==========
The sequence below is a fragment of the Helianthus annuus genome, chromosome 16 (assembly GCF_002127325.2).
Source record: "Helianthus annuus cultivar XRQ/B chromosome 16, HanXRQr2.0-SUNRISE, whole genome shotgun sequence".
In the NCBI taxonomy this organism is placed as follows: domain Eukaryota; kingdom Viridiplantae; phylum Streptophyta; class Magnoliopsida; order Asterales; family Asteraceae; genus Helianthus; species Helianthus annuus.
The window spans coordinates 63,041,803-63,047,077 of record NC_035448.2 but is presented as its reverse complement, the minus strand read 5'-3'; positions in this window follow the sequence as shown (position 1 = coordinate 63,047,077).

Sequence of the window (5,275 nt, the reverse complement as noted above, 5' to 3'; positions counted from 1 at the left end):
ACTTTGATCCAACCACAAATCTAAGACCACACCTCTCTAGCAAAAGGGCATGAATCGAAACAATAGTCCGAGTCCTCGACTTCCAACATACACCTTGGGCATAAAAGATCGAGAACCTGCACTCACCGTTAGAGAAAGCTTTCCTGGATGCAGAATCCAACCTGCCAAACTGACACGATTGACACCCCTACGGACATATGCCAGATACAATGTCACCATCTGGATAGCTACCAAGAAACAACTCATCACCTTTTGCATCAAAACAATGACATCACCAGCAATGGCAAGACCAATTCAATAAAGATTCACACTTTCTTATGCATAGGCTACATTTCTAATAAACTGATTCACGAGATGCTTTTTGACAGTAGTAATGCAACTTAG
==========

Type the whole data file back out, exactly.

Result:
The sequence below is a fragment of the Helianthus annuus genome, chromosome 16 (assembly GCF_002127325.2).
Source record: "Helianthus annuus cultivar XRQ/B chromosome 16, HanXRQr2.0-SUNRISE, whole genome shotgun sequence".
In the NCBI taxonomy this organism is placed as follows: domain Eukaryota; kingdom Viridiplantae; phylum Streptophyta; class Magnoliopsida; order Asterales; family Asteraceae; genus Helianthus; species Helianthus annuus.
The window spans coordinates 63,041,803-63,047,077 of record NC_035448.2 but is presented as its reverse complement, the minus strand read 5'-3'; positions in this window follow the sequence as shown (position 1 = coordinate 63,047,077).

Sequence of the window (5,275 nt, the reverse complement as noted above, 5' to 3'; positions counted from 1 at the left end):
ACTTTGATCCAACCACAAATCTAAGACCACACCTCTCTAGCAAAAGGGCATGAATCGAAACAATAGTCCGAGTCCTCGACTTCCAACATACACCTTGGGCATAAAAGATCGAGAACCTGCACTCACCGTTAGAGAAAGCTTTCCTGGATGCAGAATCCAACCTGCCAAACTGACACGATTGACACCCCTACGGACATATGCCAGATACAATGTCACCATCTGGATAGCTACCAAGAAACAACTCATCACCTTTTGCATCAAAACAATGACATCACCAGCAATGGCAAGACCAATTCAATAAAGATTCACACTTTCTTATGCATAGGCTACATTTCTAATAAACTGATTCACGAGATGCTTTTTGACAGTAGTAATGCAACTTAG